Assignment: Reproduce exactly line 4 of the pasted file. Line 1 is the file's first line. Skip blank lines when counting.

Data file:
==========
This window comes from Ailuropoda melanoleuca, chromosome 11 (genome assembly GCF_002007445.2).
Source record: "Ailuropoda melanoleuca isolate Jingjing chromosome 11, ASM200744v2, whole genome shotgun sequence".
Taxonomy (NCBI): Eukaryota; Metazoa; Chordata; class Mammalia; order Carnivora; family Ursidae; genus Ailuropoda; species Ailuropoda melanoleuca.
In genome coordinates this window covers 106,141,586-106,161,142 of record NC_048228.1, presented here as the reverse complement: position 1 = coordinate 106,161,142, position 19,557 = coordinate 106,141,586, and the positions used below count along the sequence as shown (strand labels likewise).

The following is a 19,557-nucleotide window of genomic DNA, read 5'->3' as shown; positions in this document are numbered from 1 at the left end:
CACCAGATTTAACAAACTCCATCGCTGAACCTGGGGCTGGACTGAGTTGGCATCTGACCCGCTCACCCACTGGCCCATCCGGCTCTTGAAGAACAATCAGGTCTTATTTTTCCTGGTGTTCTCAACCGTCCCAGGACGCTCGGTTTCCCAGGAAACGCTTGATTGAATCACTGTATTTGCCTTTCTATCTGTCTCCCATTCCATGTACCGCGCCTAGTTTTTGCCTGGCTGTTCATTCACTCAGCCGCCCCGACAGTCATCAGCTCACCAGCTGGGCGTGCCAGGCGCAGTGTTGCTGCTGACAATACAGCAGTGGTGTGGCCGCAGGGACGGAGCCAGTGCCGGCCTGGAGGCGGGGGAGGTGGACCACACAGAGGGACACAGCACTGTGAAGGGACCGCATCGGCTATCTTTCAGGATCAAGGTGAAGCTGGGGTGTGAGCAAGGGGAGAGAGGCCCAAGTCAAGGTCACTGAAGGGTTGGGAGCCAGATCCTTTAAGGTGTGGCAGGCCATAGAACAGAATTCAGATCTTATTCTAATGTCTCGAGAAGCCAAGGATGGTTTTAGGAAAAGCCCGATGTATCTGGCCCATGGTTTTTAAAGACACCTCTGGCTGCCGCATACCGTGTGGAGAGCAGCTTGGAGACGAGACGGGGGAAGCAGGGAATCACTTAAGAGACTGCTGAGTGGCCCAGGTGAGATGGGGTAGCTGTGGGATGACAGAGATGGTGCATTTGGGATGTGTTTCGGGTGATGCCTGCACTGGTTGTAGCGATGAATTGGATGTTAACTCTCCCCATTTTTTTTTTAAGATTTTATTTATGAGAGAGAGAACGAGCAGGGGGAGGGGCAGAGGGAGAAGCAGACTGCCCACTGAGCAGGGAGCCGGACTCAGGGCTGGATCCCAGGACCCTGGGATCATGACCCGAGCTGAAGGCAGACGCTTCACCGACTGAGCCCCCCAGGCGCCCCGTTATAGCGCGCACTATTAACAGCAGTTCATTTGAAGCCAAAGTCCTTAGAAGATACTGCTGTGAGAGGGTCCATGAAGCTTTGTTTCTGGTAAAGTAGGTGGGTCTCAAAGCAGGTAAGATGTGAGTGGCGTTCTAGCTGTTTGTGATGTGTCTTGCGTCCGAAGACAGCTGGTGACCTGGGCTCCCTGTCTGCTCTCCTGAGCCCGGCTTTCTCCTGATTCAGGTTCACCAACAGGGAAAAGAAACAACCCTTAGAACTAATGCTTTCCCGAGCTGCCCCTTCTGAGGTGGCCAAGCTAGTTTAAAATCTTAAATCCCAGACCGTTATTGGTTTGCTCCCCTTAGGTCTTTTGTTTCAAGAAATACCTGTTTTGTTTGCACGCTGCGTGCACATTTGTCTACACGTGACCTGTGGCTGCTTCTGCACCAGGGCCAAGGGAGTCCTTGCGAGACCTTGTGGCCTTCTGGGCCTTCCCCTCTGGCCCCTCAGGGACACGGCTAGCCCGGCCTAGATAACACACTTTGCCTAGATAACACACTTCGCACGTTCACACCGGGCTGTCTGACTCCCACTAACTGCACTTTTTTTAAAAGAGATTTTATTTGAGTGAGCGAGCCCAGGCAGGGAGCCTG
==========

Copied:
In genome coordinates this window covers 106,141,586-106,161,142 of record NC_048228.1, presented here as the reverse complement: position 1 = coordinate 106,161,142, position 19,557 = coordinate 106,141,586, and the positions used below count along the sequence as shown (strand labels likewise).